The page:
Digital art gets real
Visual ASMR Art book
An act of rebellion against the popularity of NFTs has given rise to the first book from Tokyo-based motion studio, Onesal.
When NFTs exploded onto screens in 2022, 3D artists across the world were drawn to creating digital art which, by definition, would only live as digital assets in the cloud.
For digital artists, Onesal, looking back to the traditional art form and craft of making books seemed like the more exciting direction to take at that time. So, they deliberately set out to break away from their own norms and create a physical and tactile product that would live in more than just ones and zeros.
Onesal Founder and Creative Director, Nahuel Salcedo, says, “We wanted to have a physical connection with the things we make. As digital artists, we receive great satisfaction in making works of beauty. But our work is mostly short-lived and exists as a brand piece, online for the duration of a campaign, and then retired to a hard drive. For once we wanted to create art that could be touched and felt, that could live on a shelf and be treasured for far longer than a seasonal campaign.”
Titled Visual ASMR, the book is a sensory exploration of visual design and tactile textures in nature.ASMR – autonomous sensory meridian response – describes the deep relaxation and pleasant scalp tingling that some people feel in response to quiet sounds such as whispering.
As the title suggests, the book is similarly designed to stimulate the senses. The artwork takes familiar natural elements like plantlife, water, air and rock, but places them in surreal environments, blurring the lines between fantasy and reality and playing tricks on the senses. The graphic design layout and use of typeface is irregular and adds tension. And the paper stock used in the book is a sumptuous mix of different textures, adding to the vibrant experience from unboxing to reaching the final page.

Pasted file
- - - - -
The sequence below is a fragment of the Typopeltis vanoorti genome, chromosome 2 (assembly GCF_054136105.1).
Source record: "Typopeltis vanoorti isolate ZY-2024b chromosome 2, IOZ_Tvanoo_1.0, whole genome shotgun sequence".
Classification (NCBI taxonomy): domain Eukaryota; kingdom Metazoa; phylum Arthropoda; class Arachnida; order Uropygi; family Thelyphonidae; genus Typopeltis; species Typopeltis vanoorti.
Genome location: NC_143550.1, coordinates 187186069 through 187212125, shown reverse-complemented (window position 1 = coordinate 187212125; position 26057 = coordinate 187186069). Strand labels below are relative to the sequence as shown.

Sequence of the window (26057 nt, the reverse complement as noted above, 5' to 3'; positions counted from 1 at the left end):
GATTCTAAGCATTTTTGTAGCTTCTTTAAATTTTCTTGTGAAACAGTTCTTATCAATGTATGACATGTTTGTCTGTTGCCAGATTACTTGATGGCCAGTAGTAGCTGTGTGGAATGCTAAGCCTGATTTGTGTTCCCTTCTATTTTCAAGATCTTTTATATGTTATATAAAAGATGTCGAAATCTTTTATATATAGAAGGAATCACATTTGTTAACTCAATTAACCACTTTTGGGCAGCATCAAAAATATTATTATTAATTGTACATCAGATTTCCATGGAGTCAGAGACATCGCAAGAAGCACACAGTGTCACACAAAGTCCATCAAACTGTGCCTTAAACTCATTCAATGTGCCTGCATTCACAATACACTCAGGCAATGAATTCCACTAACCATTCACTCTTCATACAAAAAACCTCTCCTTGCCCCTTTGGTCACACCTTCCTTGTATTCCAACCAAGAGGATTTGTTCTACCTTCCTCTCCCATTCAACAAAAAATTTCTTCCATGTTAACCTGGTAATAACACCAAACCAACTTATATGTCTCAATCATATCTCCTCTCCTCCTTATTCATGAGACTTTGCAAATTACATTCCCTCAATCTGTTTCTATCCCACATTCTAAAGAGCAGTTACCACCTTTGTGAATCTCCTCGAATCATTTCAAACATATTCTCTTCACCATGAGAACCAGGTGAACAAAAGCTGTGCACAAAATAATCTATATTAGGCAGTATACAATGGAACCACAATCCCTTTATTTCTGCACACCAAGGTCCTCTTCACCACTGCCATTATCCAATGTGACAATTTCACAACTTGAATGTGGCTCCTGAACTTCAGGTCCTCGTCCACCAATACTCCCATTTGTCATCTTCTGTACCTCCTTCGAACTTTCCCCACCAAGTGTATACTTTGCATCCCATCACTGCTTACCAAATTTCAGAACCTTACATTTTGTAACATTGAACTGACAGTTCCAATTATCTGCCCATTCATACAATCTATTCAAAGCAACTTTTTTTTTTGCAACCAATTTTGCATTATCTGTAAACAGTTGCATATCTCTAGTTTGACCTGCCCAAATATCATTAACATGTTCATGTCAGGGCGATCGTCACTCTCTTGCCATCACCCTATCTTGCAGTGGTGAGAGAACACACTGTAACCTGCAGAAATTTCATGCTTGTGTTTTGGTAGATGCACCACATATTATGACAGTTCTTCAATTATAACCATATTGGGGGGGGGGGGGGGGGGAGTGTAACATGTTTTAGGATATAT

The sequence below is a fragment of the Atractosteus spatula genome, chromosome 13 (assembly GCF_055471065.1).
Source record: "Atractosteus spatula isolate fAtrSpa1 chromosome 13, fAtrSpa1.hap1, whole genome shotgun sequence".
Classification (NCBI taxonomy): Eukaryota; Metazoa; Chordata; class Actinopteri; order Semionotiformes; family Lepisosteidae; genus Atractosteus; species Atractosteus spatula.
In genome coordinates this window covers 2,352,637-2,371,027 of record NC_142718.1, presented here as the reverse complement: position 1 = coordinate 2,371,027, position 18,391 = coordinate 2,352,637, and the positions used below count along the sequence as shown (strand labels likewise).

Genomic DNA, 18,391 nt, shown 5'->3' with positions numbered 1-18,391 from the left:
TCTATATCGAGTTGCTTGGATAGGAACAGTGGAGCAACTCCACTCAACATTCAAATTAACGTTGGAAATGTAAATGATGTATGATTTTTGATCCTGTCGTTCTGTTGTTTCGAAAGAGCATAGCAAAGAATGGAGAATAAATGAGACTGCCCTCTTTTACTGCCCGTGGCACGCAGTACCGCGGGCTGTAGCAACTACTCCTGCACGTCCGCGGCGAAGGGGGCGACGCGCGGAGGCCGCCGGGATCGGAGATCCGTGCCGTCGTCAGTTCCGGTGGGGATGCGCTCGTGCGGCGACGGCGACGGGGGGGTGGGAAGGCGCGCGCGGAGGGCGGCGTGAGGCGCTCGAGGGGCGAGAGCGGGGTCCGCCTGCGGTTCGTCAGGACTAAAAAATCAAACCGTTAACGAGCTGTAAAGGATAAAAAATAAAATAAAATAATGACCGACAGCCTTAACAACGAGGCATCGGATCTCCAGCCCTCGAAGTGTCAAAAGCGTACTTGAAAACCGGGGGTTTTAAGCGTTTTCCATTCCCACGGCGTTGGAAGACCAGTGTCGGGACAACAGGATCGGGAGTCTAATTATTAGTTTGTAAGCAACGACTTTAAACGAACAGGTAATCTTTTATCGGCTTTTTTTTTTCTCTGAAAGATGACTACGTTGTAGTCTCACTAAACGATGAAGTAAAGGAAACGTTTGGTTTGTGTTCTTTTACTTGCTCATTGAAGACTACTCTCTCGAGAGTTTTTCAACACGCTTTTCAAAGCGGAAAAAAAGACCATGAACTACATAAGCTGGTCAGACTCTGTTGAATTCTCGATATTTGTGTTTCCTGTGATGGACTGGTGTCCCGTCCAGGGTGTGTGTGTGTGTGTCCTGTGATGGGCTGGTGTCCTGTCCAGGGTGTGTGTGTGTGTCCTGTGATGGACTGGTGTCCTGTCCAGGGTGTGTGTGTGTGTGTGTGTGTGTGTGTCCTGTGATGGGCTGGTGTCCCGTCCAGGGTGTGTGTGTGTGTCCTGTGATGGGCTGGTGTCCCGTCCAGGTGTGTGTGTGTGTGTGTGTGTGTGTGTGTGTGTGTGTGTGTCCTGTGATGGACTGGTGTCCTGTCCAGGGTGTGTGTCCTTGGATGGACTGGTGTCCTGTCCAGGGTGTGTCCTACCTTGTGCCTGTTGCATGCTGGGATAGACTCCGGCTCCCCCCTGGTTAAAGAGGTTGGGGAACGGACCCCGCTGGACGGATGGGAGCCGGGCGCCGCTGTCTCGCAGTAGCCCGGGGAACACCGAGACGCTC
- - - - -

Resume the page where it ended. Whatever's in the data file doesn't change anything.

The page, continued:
Onesal’s purpose is to inspire people to see the world in a different light. With their studio book, they have created a different type of visual experience, allowing digital art to be experienced tangibly in a traditional form.
The visual ASMR book by Onesal was a global effort. Tokyo’s digital artists conceptualized visuals, and Germany was chosen for printing. Box assembly, crucial for presentation, occurred in Tokyo, reflecting Onesal’s commitment to hands-on production and quality control. The result is a unique, tangible art experience breaking away from digital confines.